Speak from Beyond, and Be Heard!

You can speak from beyond through your estate plan.  Each Living Trust I draft includes a Statement of Intent.  This trust section may carry little legal significance, but is often carefully crafted and reviewed by clients.  Clients can share heartfelt thoughts, provide best wishes and guidance, or even a caution or a stern warning.  These words are those of the client and they speak directly to others.  These words resonate.

The Statement of Intent serves multiple purposes.  If the Living Trust is ever challenged, provisions in the Statement of Intent may provide guidance to a court sitting in review or your future Trustees.  Dear cousin Agnes could be left out of the Living Trust for good reason as the Grantors of the trust amply provided for Agnes during their lives.  The Living Trust may be but a part of the entire estate plan with other trusts addressing distinct issues and assets which otherwise would be included in the Living Trust.  Simple statements can assist those who must interpret or administer the trust in the future.

Perhaps even more significant is the ability to use the Statement of Intent as the opportunity to provide specific messages to loved ones or others left behind.  Remind the beneficiaries that gifts have been left out of love and affection to make their lives easier or better.  If there may be the possibility of strife, remind the beneficiaries that you want to ensure that there are no fights over mere material possessions.  Or, like one of my clients, directly threaten the beneficiaries that if there are any such fights, the deceased will find a way to return to haunt them for the rest of their days!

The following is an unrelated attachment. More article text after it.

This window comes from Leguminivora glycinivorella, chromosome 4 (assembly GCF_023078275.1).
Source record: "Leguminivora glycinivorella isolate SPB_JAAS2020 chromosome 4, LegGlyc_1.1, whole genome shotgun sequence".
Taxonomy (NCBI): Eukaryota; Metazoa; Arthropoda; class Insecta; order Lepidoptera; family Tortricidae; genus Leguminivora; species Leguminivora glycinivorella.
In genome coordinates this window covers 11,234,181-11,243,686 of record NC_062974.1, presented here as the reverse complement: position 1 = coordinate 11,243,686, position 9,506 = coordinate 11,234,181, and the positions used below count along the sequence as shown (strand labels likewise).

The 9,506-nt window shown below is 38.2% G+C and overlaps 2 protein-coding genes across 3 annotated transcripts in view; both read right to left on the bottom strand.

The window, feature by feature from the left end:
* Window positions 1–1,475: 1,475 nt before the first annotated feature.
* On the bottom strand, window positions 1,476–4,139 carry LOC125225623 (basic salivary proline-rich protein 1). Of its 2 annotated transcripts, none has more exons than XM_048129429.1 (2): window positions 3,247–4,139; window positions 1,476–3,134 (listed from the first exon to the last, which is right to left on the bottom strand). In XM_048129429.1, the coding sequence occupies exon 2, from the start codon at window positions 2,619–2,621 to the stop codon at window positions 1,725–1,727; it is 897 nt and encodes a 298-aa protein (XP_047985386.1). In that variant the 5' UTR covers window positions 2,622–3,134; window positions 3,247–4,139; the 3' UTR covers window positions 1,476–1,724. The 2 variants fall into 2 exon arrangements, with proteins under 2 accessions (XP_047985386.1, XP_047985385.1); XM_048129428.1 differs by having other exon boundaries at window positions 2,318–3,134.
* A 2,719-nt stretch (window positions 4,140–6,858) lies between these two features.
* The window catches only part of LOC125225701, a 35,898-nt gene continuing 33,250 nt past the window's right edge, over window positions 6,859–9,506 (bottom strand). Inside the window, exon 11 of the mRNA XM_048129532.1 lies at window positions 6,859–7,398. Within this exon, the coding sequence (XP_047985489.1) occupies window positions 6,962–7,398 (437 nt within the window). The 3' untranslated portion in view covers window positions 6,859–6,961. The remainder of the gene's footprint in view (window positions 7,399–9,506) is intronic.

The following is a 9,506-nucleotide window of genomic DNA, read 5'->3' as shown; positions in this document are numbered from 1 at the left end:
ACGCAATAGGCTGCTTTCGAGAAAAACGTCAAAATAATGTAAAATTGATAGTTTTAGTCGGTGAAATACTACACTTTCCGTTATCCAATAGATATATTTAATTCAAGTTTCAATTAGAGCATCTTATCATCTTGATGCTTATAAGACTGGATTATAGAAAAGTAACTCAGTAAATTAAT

The guidance can be as specific as the client desires.  If education, military service or religious endeavors are of paramount importance, directly tell those left behind through this Statement of Intent.  You can also counsel against certain activities or behaviors through this provision.  I have found that once they understand its power, clients embrace using this Statement of Intent to keep their messages alive.  If you would like assistance with your own Statement of Intent as part of your comprehensive estate plan, contact Michael Geiger at Geiger Law.

Who Will Feed Fido?

Dog Days Summer

67% of US households own a pet.  That means 85 million families have at least one pet!  54% have a dog and 29% own a cat.  These statistics translate to a large number of furry friends among us.  We love our pets.  We care for our pets and generally spoil them ridiculously.  Part of our pet care can also include planning when we are gone, but Fido and Fluffy remain here.  Pet Trusts can help you.

You provide for spouse.  You provide for your children and grandchildren.  You provide for all those important to you.  Are you going to simply leave your pets behind and guess that someone will figure out that they like the squeaky ball?  Will just anyone know that peanut butter is their favorite food?  Alternatively, you can provide specific instructions and the funding necessary for care and well-being in a Pet Trust.

Consider the following when creating a Pet Trust for your critters:  Identify the pets, the trustee(s), and the caregiver(s); Provide a detailed description of the pet’s standard of care and standard of living; Detail the instructions for the pet’s diet, including dietary restrictions; List veterinary information and medical history; Provide funding for the caregiver and identify how costs are to be distributed; and Give details for arrangements after the pet passes.

Each state has some provisions for Pet Trusts.  In Tennessee, the Pet Trust lasts for the life of the named animal and no longer than 90 years (think parrots).  All trust property must be used for the benefit of the named animal.  The value of Pet Trust assets cannot exceed the amount of funds necessary for the intended use.  A Pet Trust may have a trustee, trust advisor and even a trust protector.

The tools are in place to protect Fido.  Contact Michael Geiger at Geiger Law for assistance with providing for your fur-faced friends and all your estate planning needs.

Only the Rich Need an Estate Plan – WRONG!

No Limit to Wealth and Power: The College Admissions Scandal

During initial consultations, I often hear that complex, fancy estate plans with trusts are just for the wealthy.  Whether you consider your assets modest or possess vast wealth, you will benefit with an estate plan tailored to meet your needs and wishes.  Financially, regardless of your circumstances, an estate plan is a good investment.